With everything from the corporate videos you make for clients to your YouTube channel uploads, the owners of the music you use are entitled to financial recognition. The ‘owner’ of the music can include the composer, the record label, and the artist management. Copyright can also be sold or passed on if, for example, the original owner has died.
Things would get very expensive if you had to pay those fees every time the video you made was watched!
Right Based Licensing Fees
Under the ‘rights managed’ structure of licensing, you have to pay for the exact usage of every copyrighted piece of music that can be heard in your audiovisual productions. This explains why some musicians can earn a healthy income from having their songs licensed for use in commercials.
For example, each broadcast of an ad that includes their track would likely entitle them to payment. Especially, if it costs more to cover usage in international territories or extended windows of time during which the music can still be used.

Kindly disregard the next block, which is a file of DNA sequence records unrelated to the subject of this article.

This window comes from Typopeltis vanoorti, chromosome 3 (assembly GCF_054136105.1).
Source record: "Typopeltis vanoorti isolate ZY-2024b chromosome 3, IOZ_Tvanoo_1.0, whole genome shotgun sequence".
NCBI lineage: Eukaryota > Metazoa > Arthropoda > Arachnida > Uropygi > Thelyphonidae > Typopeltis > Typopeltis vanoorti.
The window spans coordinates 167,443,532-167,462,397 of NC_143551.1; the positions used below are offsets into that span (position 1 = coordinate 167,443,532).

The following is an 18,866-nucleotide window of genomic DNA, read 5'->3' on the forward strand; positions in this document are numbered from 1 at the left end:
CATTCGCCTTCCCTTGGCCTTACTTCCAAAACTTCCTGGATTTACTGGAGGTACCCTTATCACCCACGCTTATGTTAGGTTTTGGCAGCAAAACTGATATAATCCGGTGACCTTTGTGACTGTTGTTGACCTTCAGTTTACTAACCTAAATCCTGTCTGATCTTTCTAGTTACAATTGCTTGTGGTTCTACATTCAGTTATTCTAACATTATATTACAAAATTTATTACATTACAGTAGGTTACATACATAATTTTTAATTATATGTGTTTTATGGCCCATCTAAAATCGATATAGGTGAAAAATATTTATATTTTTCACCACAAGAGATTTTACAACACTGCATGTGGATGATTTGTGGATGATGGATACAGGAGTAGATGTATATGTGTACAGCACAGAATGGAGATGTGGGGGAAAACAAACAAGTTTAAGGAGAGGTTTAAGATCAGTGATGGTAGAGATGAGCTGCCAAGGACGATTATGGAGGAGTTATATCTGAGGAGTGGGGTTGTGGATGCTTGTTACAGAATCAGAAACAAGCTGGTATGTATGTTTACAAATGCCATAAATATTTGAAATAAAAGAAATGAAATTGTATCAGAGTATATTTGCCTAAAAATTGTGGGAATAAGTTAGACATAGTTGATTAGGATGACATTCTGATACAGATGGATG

This model is clearly beyond the means of most people outside the biggest production studios, which is where royalty free music steps in.
Royalty Free Licensing Fees
With royalty free music, you only need to purchase a license once for the rights to use the track. So, you don’t need to pay a royalty rate each time your film is viewed online or publicly broadcast globally.
So the term ‘royalty free music’ really refers to the fact you generally won’t be subject to ongoing royalty payments for the lifespan of your video.
Part 2: Using Royalty Free Music Legally
With the definition of royalties out of the way, it’s time to turn to the best practices for using royalty free music legally in your creative works.